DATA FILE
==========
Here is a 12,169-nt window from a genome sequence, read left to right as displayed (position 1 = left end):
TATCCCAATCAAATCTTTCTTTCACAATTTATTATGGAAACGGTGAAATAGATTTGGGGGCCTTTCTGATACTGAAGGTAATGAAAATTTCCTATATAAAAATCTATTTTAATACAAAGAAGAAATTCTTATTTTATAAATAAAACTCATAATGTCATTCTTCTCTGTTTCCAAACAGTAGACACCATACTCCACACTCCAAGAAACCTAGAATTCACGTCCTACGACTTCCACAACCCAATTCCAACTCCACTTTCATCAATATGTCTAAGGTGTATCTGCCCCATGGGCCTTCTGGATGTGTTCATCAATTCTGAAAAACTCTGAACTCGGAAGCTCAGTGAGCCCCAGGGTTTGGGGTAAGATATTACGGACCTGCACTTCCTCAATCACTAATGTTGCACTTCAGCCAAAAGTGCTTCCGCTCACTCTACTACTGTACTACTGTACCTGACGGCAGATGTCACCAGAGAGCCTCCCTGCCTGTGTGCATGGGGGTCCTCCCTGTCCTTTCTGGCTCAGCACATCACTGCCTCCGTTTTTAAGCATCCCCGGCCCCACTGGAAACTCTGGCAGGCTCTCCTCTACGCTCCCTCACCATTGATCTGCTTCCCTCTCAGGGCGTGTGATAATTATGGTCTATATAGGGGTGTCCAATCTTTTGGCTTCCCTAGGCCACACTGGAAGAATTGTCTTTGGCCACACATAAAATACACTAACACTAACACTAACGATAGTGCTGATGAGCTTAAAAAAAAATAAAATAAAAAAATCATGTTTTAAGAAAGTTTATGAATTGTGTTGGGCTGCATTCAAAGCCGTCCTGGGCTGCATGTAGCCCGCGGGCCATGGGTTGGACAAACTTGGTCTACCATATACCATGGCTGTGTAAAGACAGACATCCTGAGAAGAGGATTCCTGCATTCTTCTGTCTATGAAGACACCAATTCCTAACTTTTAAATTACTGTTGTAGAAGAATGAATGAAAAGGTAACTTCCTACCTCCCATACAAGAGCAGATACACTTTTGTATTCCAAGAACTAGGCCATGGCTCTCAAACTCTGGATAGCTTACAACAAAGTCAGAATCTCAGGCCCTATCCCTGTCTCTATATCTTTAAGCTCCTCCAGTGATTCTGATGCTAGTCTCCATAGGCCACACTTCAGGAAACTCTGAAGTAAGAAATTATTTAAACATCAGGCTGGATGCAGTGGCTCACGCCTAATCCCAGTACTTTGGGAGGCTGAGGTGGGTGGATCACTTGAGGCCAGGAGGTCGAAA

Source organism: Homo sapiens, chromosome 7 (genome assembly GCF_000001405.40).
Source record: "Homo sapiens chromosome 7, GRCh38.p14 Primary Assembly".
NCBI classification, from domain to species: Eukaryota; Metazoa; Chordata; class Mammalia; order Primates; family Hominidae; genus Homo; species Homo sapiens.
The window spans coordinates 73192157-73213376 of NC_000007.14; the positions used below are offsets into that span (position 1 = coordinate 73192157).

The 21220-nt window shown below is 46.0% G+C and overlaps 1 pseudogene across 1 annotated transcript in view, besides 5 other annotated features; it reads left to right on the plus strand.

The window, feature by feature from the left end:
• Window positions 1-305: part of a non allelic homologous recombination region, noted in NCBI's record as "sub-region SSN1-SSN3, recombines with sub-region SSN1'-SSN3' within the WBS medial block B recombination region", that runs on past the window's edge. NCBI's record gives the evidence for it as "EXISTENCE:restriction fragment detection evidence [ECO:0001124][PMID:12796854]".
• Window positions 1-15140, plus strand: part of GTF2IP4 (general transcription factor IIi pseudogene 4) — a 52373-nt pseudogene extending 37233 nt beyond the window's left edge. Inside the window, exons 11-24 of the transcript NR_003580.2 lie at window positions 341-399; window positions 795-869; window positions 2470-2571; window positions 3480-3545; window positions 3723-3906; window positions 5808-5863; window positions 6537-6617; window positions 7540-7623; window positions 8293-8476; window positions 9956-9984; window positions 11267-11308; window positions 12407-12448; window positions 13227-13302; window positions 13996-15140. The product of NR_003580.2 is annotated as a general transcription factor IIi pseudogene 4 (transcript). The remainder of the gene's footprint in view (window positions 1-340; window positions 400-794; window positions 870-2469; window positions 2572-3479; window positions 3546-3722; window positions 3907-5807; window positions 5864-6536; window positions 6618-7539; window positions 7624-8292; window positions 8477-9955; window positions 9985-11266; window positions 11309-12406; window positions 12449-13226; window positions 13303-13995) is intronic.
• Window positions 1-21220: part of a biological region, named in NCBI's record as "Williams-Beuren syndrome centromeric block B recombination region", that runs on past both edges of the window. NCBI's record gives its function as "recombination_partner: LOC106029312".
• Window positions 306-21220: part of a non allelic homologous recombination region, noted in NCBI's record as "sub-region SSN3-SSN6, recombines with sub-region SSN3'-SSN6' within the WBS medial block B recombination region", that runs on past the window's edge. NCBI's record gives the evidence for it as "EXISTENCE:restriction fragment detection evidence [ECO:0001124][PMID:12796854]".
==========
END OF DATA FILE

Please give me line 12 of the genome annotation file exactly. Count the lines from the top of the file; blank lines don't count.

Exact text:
• Window positions 306-21220: part of a non allelic homologous recombination region, noted in NCBI's record as "sub-region SSN3-SSN6, recombines with sub-region SSN3'-SSN6' within the WBS medial block B recombination region", that runs on past the window's edge. NCBI's record gives the evidence for it as "EXISTENCE:restriction fragment detection evidence [ECO:0001124][PMID:12796854]".